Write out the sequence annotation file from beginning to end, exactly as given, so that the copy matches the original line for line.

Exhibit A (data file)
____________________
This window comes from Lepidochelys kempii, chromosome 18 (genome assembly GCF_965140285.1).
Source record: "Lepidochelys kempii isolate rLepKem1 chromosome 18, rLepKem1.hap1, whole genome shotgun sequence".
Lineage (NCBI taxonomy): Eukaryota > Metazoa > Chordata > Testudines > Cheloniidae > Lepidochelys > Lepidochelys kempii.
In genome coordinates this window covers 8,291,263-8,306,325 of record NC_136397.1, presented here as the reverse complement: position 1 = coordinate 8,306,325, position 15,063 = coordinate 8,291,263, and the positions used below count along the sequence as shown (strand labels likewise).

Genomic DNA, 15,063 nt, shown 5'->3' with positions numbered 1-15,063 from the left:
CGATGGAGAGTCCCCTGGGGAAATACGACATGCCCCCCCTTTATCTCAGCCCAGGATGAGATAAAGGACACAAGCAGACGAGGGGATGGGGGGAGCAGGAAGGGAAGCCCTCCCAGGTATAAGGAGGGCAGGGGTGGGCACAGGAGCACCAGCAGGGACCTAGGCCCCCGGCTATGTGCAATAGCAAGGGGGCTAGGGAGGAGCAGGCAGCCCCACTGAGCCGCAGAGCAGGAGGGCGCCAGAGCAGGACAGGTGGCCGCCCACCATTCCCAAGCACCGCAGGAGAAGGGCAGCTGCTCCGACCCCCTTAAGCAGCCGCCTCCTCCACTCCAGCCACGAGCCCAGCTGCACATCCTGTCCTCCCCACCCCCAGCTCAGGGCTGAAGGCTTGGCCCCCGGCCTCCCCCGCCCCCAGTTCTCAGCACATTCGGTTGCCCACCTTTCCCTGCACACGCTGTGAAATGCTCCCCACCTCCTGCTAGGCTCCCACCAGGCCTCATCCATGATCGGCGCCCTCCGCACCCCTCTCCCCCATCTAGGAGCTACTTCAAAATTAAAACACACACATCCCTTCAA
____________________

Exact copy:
This window comes from Lepidochelys kempii, chromosome 18 (genome assembly GCF_965140285.1).
Source record: "Lepidochelys kempii isolate rLepKem1 chromosome 18, rLepKem1.hap1, whole genome shotgun sequence".
Lineage (NCBI taxonomy): Eukaryota > Metazoa > Chordata > Testudines > Cheloniidae > Lepidochelys > Lepidochelys kempii.
In genome coordinates this window covers 8,291,263-8,306,325 of record NC_136397.1, presented here as the reverse complement: position 1 = coordinate 8,306,325, position 15,063 = coordinate 8,291,263, and the positions used below count along the sequence as shown (strand labels likewise).

Genomic DNA, 15,063 nt, shown 5'->3' with positions numbered 1-15,063 from the left:
CGATGGAGAGTCCCCTGGGGAAATACGACATGCCCCCCCTTTATCTCAGCCCAGGATGAGATAAAGGACACAAGCAGACGAGGGGATGGGGGGAGCAGGAAGGGAAGCCCTCCCAGGTATAAGGAGGGCAGGGGTGGGCACAGGAGCACCAGCAGGGACCTAGGCCCCCGGCTATGTGCAATAGCAAGGGGGCTAGGGAGGAGCAGGCAGCCCCACTGAGCCGCAGAGCAGGAGGGCGCCAGAGCAGGACAGGTGGCCGCCCACCATTCCCAAGCACCGCAGGAGAAGGGCAGCTGCTCCGACCCCCTTAAGCAGCCGCCTCCTCCACTCCAGCCACGAGCCCAGCTGCACATCCTGTCCTCCCCACCCCCAGCTCAGGGCTGAAGGCTTGGCCCCCGGCCTCCCCCGCCCCCAGTTCTCAGCACATTCGGTTGCCCACCTTTCCCTGCACACGCTGTGAAATGCTCCCCACCTCCTGCTAGGCTCCCACCAGGCCTCATCCATGATCGGCGCCCTCCGCACCCCTCTCCCCCATCTAGGAGCTACTTCAAAATTAAAACACACACATCCCTTCAA